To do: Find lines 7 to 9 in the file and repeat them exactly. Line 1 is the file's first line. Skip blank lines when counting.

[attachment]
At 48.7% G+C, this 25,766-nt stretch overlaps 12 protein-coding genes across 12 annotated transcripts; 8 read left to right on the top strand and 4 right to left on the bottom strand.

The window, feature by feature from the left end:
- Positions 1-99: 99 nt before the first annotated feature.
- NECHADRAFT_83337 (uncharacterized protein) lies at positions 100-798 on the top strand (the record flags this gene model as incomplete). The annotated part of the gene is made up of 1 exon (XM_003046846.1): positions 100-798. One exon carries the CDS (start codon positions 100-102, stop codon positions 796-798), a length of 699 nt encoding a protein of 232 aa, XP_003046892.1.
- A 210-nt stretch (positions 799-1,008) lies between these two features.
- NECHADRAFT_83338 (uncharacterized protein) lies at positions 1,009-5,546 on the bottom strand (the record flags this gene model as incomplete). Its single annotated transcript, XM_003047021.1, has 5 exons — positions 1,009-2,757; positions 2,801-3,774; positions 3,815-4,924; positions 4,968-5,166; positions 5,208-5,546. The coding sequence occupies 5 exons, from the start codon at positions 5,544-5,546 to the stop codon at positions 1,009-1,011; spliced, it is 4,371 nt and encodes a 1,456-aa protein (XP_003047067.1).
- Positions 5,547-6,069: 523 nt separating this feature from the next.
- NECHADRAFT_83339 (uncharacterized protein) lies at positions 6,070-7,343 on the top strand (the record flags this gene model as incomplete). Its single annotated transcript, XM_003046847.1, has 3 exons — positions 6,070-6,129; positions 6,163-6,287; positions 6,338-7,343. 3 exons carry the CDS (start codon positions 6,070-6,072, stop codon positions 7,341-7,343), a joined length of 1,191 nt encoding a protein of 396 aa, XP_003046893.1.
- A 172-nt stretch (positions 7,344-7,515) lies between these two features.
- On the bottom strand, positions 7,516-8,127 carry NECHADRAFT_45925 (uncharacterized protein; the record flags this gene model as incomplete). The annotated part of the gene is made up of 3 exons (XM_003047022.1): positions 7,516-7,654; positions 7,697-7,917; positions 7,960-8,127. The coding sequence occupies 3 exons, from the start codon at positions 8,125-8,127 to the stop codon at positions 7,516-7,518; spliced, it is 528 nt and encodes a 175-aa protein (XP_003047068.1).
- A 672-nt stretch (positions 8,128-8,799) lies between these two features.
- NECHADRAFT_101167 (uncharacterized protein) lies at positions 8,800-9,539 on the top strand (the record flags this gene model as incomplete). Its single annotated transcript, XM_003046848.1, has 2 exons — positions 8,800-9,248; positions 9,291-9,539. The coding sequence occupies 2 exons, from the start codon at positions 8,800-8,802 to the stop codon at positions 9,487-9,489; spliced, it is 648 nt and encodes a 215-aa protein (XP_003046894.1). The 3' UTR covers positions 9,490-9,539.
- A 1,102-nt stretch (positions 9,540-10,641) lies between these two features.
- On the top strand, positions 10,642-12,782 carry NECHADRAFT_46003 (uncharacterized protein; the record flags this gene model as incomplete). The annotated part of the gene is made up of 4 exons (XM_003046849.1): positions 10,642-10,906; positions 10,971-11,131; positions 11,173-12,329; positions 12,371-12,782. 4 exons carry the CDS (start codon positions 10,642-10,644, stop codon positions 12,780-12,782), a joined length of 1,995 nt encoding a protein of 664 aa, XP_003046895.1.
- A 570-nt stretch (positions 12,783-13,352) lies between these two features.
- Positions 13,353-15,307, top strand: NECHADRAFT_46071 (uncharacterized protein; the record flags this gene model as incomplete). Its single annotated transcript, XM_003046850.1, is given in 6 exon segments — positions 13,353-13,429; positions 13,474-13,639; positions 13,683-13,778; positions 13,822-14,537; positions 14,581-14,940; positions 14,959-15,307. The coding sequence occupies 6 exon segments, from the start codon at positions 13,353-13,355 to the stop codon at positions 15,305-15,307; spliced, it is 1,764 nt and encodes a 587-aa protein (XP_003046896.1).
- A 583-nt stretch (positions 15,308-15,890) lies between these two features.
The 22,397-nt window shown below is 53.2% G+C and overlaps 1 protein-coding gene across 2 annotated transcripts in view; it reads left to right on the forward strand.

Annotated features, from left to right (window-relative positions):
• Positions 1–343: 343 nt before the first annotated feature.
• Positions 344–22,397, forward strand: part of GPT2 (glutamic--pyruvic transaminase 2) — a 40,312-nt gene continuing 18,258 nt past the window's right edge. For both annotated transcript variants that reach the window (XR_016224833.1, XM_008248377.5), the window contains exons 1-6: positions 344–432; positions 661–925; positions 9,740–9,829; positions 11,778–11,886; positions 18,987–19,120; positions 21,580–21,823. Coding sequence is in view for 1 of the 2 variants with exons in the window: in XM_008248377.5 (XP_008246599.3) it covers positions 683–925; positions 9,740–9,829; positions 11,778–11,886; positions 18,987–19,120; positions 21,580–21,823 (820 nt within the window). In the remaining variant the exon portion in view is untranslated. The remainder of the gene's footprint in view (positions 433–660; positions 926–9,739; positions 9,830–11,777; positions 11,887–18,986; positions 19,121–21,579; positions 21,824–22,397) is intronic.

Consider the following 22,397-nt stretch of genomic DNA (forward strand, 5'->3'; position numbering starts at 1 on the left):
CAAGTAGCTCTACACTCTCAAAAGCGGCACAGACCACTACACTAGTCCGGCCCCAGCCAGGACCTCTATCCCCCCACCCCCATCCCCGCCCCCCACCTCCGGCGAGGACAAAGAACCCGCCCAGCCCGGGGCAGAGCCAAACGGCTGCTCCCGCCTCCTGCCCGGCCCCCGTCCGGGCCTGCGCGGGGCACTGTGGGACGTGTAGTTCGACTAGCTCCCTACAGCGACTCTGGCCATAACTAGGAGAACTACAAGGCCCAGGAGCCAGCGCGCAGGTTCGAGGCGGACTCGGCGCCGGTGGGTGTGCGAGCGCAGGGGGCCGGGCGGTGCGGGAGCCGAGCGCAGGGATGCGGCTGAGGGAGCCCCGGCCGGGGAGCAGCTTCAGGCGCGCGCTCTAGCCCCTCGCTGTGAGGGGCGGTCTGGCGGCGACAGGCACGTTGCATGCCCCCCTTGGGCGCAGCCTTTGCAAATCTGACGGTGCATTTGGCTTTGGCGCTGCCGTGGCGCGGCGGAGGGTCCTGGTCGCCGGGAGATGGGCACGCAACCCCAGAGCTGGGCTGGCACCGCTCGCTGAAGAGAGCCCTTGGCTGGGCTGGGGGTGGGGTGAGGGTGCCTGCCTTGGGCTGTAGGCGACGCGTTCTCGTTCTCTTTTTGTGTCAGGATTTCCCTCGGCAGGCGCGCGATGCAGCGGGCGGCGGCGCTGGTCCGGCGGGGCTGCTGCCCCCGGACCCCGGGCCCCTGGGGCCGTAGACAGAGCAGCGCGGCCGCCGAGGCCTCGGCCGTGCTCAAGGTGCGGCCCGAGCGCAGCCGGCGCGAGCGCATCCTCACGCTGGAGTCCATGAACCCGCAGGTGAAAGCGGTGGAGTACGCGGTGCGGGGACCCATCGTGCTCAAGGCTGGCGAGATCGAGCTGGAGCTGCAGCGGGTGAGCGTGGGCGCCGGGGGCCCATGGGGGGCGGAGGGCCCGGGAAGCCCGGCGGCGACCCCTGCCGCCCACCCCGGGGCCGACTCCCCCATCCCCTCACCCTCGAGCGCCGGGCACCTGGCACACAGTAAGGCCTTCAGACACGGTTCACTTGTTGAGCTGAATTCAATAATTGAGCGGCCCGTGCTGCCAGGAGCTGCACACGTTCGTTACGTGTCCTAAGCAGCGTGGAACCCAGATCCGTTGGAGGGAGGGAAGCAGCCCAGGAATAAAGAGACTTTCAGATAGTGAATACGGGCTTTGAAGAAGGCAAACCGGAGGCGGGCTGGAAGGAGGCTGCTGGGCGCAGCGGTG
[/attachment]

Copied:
- Positions 5,547-6,069: 523 nt separating this feature from the next.
- NECHADRAFT_83339 (uncharacterized protein) lies at positions 6,070-7,343 on the top strand (the record flags this gene model as incomplete). Its single annotated transcript, XM_003046847.1, has 3 exons — positions 6,070-6,129; positions 6,163-6,287; positions 6,338-7,343. 3 exons carry the CDS (start codon positions 6,070-6,072, stop codon positions 7,341-7,343), a joined length of 1,191 nt encoding a protein of 396 aa, XP_003046893.1.
- A 172-nt stretch (positions 7,344-7,515) lies between these two features.